Theaters have been steadily reopening over the past two months -- just as the nation has stepped up vaccination and consumer confidence has grown for returning to some semblance of normalcy.
According to Comscore, 2,277 of the estimated 6,037 theaters in the U.S. and Canada were open on New Year's Day. Since then, that number has risen to 2,709, with 174 theaters reopening this weekend. With studios shifting summer blockbusters within the season instead of delaying them to fall or beyond, Hollywood is expecting a steady return to normal -- and not a repeat of last fall when over 3,200 North American theaters reopened for "Tenet," only to see 1,000 close again as infections surge and studios delayed new releases again.
Studios and exhibitors are now waiting for word on Los Angeles and other major markets to come back online, even at limited capacity. Among the major West Coast cities with less than 10% of their theaters reopened are L.A., Vancouver, San Diego, and Sacramento. Even San Francisco, which just reopened, only has 22% of its theaters back online.
4. Theatrical window chaos still hangs over the box office
For all the encouraging signs, the release of "Raya and the Last Dragon" was marred by the decision of Cinemark and some regional chains not to screen the film because of its simultaneous release as a premium Disney+ title. (That at-home availability may also have eaten into ticket sales.)
Either way, thedemise of the traditional 90-day theatrical window is going to create some bumps in the road to box office recovery.
Box office analysts and insiders at rival studios estimate that the loss of screens at Cinemark, Cineplex and Harkins Theaters cost "Raya" between $1.5 million and $2 million this weekend. Disney almost surely made up that loss and then some through PVOD sales (at a $30 surcharge). But the tension between Disney and those chains might be a preview of what's to come.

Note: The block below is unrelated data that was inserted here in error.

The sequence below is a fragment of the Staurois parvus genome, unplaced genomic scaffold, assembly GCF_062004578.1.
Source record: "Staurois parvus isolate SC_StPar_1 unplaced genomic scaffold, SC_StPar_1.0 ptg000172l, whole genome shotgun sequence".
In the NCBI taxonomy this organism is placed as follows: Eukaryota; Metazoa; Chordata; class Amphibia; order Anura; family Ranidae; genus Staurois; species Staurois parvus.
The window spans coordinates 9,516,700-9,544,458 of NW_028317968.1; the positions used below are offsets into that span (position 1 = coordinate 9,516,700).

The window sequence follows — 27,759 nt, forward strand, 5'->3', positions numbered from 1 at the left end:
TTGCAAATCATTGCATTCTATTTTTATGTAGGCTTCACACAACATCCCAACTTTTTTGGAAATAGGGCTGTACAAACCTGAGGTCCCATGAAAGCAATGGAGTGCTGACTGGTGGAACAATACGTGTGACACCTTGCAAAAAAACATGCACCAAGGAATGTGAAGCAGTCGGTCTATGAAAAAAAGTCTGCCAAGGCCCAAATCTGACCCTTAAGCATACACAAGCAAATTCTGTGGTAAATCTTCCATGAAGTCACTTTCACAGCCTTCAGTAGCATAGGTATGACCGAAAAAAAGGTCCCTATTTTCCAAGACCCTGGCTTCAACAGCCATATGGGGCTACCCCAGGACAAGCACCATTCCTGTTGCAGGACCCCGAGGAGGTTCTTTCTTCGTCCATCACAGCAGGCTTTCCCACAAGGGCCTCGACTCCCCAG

Disney was unwilling to renegotiate gate percentages for "Raya," insiders said, insisting on the same cut of ticket sales from theaters as for past theater-only blockbusters. By comparison, Warner Bros., which rankled theater owners by putting all of its 2021 films in theaters and on HBO Max at the same time, has offered theaters a much more generous cut of ticket sales. That has been a boon for cash-starved theaters, as "Wonder Woman 1984" and "Tom and Jerry" have become popular choices for private screenings.
Disney has remained tight-lipped about whether it will repeat it's day-and-date theatrical/PVOD strategy for other big films, which include Marvel's "Black Widow" on May 7 and Pixar's "Luca" on June 18. But the wide-ranging approaches studios are taking on the theatrical window -- from Universal's deals with AMC and Cinemark to Paramount's 45-day window on its tentpoles -- shows what a wild ride the film industry is in even after the pandemic ends.
"It's quite possible that we might not only see the theatrical window shift from studio to studio, but possibly film to film," Dergarabedian said. "We could see a much more tailor-made strategy from studios on each film, and day-and-date or straight-to-PVOD or streaming might become a more popular option. It really is the Wild West out here right now."